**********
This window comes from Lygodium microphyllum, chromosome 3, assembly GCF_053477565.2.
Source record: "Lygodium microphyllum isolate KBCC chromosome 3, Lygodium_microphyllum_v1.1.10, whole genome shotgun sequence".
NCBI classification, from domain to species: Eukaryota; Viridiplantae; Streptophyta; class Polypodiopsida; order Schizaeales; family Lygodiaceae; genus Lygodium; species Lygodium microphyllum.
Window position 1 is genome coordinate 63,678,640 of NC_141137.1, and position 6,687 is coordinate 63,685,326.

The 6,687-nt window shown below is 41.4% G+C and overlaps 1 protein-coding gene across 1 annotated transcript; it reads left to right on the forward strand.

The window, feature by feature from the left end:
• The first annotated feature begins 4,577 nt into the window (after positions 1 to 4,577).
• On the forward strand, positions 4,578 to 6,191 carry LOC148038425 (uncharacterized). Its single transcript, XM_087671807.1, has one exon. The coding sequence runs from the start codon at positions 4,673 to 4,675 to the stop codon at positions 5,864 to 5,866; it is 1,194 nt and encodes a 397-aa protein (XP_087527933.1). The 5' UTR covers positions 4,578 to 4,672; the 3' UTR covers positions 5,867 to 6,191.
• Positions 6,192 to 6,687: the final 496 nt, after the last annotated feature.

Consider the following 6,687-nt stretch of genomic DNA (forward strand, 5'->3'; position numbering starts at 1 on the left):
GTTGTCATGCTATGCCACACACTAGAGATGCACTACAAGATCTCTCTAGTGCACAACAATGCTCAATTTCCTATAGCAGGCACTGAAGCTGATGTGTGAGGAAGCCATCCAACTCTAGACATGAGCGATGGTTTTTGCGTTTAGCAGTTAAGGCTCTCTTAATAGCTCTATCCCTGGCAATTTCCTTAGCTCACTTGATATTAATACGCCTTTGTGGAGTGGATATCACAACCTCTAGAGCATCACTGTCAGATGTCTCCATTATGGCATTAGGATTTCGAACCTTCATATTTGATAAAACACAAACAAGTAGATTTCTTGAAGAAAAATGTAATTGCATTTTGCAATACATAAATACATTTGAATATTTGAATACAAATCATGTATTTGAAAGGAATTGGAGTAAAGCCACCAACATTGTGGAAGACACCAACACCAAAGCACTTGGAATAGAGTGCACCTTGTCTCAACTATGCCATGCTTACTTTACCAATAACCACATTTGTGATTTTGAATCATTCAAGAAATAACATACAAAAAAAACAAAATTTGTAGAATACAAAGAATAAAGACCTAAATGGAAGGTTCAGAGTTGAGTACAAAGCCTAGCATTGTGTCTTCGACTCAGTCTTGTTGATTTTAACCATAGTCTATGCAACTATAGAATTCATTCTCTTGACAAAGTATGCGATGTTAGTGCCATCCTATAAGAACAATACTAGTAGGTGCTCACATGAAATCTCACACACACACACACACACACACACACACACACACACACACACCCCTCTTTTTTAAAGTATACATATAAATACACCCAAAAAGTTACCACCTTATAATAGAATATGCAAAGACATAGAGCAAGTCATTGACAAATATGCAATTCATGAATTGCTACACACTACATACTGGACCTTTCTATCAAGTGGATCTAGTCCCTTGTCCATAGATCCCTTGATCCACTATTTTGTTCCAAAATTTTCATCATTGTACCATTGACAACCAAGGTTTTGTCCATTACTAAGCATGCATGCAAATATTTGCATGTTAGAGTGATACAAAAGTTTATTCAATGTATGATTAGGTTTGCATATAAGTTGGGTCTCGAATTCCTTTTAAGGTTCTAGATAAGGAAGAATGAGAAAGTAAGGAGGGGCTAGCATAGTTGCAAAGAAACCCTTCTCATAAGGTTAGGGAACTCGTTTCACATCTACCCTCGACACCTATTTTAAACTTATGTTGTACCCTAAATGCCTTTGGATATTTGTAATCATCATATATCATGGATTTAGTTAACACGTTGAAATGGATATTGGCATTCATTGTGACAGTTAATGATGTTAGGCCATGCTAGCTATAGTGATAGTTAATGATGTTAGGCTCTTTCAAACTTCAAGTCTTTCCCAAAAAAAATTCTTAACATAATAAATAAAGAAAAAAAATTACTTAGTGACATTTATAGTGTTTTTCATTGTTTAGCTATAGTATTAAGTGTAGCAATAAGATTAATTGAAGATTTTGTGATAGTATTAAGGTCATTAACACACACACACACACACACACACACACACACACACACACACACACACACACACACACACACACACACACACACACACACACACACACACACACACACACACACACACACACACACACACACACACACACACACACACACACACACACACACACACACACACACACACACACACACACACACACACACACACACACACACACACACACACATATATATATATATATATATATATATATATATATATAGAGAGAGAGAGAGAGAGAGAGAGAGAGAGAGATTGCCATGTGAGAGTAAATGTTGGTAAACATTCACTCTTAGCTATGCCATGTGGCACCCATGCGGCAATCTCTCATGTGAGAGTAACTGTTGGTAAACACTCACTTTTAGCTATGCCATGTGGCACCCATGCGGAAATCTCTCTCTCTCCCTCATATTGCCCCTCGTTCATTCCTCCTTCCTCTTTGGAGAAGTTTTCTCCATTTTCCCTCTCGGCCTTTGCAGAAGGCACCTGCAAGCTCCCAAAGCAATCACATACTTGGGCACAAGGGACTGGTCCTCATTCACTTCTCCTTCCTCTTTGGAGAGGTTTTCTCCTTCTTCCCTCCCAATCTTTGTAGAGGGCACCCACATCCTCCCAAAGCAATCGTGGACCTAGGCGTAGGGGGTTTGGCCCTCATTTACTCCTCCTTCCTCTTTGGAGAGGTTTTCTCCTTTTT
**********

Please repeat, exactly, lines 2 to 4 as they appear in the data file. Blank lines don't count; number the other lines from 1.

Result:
Source record: "Lygodium microphyllum isolate KBCC chromosome 3, Lygodium_microphyllum_v1.1.10, whole genome shotgun sequence".
NCBI classification, from domain to species: Eukaryota; Viridiplantae; Streptophyta; class Polypodiopsida; order Schizaeales; family Lygodiaceae; genus Lygodium; species Lygodium microphyllum.
Window position 1 is genome coordinate 63,678,640 of NC_141137.1, and position 6,687 is coordinate 63,685,326.